Considering post-processing steps in AM is integral at various stages of the product development cycle. Firstly, during the design phase, it’s crucial to account for potential post-processing needs. This includes designing parts with allowances for finishing, as well as considering surface texture requirements. Early consideration of post-processing helps ensure that the design aligns with both functional and aesthetic goals.

Secondly, post-processing planning should be an integral part of the prototyping stage. Rapid prototyping, a significant benefit of AM, often produces parts with visible layer lines and rough surfaces. At this stage, designers and engineers should evaluate the initial prototypes to identify the necessary post-processing steps to achieve the desired results, whether it’s refining the surface finish or enhancing mechanical properties.

Lastly, as the product moves towards final production, post-processing becomes crucial for quality control and consistency. This is when manufacturers should establish standardised post-processing procedures to ensure that each part meets the required specifications. Whether it involves finishing steps like heat treatment or surface treatment, these processes should be well-documented and integrated into the production workflow to guarantee consistent and reliable results throughout the manufacturing process. By addressing post-processing considerations at each of these stages, users of AM can streamline their product development cycle and optimise the quality and performance of their end-use parts.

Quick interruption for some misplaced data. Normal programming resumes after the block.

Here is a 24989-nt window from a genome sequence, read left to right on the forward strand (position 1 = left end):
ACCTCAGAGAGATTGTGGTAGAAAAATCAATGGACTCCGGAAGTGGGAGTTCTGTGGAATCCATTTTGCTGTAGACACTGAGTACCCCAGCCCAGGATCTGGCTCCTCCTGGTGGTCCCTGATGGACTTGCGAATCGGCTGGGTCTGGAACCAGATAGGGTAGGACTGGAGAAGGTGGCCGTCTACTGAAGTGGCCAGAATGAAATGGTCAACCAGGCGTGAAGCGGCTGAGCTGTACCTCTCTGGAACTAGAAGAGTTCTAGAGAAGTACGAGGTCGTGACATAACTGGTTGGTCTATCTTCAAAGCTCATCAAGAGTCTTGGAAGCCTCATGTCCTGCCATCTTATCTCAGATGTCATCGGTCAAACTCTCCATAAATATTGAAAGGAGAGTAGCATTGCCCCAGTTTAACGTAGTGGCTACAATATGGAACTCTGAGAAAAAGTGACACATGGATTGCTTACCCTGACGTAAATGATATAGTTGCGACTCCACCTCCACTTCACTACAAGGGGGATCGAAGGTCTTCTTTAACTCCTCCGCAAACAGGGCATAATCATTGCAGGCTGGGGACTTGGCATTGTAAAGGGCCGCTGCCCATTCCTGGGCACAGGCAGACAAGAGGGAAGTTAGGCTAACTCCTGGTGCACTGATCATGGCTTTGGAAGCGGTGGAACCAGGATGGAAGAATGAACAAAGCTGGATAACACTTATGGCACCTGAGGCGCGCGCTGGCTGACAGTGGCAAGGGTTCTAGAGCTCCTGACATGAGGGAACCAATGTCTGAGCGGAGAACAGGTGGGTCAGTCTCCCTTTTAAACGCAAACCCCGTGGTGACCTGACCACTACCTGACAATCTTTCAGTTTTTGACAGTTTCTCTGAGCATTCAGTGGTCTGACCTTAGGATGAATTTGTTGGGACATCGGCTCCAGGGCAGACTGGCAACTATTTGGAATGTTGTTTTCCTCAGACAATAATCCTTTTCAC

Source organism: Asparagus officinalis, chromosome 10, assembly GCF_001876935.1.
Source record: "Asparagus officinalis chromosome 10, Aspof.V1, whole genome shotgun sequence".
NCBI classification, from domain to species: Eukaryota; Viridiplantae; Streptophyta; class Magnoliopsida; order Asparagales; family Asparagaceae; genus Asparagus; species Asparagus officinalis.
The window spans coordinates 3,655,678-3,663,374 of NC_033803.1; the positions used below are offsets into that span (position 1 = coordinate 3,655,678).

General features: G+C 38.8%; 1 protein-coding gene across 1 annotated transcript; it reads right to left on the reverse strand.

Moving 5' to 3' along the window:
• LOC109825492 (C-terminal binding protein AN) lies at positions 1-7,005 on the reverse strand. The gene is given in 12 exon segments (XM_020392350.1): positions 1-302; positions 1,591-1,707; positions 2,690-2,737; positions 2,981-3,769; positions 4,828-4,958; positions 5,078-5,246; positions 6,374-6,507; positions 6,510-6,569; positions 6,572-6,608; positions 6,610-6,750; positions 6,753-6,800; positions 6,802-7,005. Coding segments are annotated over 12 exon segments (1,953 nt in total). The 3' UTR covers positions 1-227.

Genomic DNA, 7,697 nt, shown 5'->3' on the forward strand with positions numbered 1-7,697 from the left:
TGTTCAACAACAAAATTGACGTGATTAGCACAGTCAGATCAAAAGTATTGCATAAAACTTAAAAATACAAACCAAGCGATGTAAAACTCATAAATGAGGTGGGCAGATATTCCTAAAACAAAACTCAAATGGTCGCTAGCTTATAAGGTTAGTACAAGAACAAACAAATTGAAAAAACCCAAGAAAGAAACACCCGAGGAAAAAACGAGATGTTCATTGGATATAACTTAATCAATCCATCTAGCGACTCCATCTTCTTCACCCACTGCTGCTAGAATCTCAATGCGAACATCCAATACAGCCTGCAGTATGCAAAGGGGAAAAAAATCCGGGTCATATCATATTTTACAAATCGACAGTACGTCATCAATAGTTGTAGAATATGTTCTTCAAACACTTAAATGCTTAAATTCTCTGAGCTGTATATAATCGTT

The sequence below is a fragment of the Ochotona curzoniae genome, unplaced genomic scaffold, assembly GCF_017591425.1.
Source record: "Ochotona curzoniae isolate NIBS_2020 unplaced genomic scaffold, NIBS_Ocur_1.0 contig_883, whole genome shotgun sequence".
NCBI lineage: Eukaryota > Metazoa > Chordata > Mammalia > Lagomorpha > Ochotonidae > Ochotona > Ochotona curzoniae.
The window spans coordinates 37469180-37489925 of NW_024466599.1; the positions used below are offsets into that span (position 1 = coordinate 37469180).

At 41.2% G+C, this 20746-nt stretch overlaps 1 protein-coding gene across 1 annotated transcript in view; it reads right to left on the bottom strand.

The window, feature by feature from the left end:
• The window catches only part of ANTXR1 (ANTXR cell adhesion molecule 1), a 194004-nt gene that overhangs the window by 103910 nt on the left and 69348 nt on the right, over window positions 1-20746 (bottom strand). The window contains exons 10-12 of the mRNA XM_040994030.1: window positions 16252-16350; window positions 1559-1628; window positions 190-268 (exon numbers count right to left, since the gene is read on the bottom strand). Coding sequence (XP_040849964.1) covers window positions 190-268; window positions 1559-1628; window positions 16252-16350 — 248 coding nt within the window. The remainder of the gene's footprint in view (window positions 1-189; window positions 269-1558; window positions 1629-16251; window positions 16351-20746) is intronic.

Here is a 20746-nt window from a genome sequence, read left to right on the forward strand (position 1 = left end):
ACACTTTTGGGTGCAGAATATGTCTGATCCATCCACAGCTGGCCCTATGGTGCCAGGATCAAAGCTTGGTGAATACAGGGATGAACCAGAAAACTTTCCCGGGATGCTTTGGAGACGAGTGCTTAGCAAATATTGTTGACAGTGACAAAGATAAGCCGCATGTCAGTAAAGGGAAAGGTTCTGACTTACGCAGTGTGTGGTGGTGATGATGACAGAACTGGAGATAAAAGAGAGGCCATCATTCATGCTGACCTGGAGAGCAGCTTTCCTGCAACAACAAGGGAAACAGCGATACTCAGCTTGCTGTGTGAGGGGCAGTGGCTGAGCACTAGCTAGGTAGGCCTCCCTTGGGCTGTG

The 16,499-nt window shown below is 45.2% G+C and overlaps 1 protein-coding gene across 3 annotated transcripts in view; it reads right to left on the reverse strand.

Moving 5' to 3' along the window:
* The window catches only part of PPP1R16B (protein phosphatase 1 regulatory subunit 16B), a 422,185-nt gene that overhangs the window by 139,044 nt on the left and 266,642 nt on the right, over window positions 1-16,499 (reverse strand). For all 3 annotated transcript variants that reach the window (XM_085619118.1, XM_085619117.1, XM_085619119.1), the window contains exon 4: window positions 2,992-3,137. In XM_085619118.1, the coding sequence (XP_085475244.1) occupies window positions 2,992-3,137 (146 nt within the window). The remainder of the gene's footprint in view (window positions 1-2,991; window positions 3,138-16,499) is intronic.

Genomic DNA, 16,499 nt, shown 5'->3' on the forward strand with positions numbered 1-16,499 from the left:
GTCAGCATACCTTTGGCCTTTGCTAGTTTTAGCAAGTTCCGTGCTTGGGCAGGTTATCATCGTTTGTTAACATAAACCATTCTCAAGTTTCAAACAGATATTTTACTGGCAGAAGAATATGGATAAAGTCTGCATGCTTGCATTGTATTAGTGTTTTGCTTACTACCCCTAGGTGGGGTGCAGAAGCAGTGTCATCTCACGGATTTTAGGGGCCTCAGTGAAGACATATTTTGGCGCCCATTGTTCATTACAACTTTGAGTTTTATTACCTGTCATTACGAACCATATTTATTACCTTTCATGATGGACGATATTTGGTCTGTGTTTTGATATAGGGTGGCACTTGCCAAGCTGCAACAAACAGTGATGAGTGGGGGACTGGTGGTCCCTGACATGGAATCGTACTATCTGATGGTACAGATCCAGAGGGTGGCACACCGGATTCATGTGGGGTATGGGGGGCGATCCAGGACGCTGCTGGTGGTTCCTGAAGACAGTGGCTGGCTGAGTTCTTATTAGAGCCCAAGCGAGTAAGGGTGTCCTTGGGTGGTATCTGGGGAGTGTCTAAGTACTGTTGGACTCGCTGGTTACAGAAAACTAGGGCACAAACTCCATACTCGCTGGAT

Which post-processing solution to use

There are various post-processing technologies available for AM, each with its strengths and limitations. These technologies include sanding, grinding, chemical smoothing, heat treatment, and more. While each method serves specific purposes, mass finishing and shot blasting stand out as superior choices for several reasons.

Mass finishing and shot blasting technologies are highly efficient and versatile. Mass finishing utilises rotating barrels or vibratory equipment with abrasive media to gently and uniformly remove layer lines, burrs, and imperfections from 3D-printed parts. It is suitable for various materials and geometries and can produce consistent results. Shot blasting uses high-velocity particles to impact the part’s surface, effectively removing surface defects and enhancing the finish. It is efficient, automated, and offers excellent control over the finishing process. Both methods are well-suited for batch processing, making them cost-effective for large-scale production.

Design for mass finishing and shot-blasting

During the design stage of 3D printed parts intended for mass finishing and shot blasting post-processing, several critical considerations must be focused on. First and foremost, the geometry and orientation of the part are crucial. Parts with intricate internal structures or hard-to-reach corners may require specialised finishing techniques or support structures during printing to ensure that mass finishing media or shot-blasting particles can effectively access and treat all surfaces.

Material selection is another key factor to contemplate. The choice of 3D printing material should align with the requirements of the post-processing methods. Some materials may respond better to mass finishing or shot blasting than others, and selecting a compatible material can influence the efficiency and quality of the post-processing operation.